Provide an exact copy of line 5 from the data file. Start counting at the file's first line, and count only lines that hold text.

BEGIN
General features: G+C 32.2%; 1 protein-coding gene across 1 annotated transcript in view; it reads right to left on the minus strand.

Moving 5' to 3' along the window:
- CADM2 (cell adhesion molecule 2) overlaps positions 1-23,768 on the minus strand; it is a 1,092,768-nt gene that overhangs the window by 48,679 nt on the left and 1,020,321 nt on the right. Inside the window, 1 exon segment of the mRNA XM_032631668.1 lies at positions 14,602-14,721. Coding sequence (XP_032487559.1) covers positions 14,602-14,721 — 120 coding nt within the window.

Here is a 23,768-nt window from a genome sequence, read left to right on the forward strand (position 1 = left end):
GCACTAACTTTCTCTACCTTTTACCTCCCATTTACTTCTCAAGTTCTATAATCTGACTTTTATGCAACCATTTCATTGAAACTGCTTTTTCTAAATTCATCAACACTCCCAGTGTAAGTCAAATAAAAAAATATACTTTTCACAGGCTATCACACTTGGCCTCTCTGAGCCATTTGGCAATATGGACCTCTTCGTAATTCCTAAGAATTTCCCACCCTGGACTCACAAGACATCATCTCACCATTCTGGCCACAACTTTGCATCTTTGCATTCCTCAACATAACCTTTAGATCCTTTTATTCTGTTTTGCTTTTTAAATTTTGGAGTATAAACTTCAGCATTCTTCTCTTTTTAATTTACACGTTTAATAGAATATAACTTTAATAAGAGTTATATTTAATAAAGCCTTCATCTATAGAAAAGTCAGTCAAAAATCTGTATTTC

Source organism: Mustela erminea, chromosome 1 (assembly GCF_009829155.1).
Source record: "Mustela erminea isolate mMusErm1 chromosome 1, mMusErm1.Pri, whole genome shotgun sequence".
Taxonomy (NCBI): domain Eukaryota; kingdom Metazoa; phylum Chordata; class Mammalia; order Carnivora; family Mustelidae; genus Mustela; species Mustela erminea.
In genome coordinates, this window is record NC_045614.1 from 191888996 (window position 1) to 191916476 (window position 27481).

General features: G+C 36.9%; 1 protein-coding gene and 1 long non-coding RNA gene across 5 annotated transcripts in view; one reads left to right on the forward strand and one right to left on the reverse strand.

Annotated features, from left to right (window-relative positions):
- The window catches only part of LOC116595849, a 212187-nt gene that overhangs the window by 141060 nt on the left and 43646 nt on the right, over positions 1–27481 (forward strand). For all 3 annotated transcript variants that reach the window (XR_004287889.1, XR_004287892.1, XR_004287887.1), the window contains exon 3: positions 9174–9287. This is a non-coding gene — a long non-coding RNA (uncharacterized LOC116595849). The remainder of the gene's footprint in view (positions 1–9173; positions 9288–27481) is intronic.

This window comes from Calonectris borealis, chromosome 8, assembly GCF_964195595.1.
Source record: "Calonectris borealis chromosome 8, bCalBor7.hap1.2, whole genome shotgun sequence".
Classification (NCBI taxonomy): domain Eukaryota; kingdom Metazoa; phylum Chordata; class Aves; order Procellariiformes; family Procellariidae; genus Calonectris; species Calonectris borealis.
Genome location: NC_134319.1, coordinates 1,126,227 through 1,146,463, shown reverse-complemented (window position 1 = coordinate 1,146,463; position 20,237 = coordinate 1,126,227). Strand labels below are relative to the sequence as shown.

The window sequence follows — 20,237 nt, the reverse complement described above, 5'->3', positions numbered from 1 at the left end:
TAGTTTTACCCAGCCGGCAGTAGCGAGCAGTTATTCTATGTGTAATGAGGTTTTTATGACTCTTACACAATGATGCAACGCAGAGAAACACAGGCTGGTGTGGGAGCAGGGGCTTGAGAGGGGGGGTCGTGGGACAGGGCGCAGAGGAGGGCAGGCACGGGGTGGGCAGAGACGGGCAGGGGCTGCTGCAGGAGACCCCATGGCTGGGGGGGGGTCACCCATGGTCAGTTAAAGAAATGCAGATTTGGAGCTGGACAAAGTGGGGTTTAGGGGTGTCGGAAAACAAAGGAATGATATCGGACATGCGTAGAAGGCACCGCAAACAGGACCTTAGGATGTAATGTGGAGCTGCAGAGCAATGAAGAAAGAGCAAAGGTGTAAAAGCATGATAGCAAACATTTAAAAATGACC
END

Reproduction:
GCACTAACTTTCTCTACCTTTTACCTCCCATTTACTTCTCAAGTTCTATAATCTGACTTTTATGCAACCATTTCATTGAAACTGCTTTTTCTAAATTCATCAACACTCCCAGTGTAAGTCAAATAAAAAAATATACTTTTCACAGGCTATCACACTTGGCCTCTCTGAGCCATTTGGCAATATGGACCTCTTCGTAATTCCTAAGAATTTCCCACCCTGGACTCACAAGACATCATCTCACCATTCTGGCCACAACTTTGCATCTTTGCATTCCTCAACATAACCTTTAGATCCTTTTATTCTGTTTTGCTTTTTAAATTTTGGAGTATAAACTTCAGCATTCTTCTCTTTTTAATTTACACGTTTAATAGAATATAACTTTAATAAGAGTTATATTTAATAAAGCCTTCATCTATAGAAAAGTCAGTCAAAAATCTGTATTTC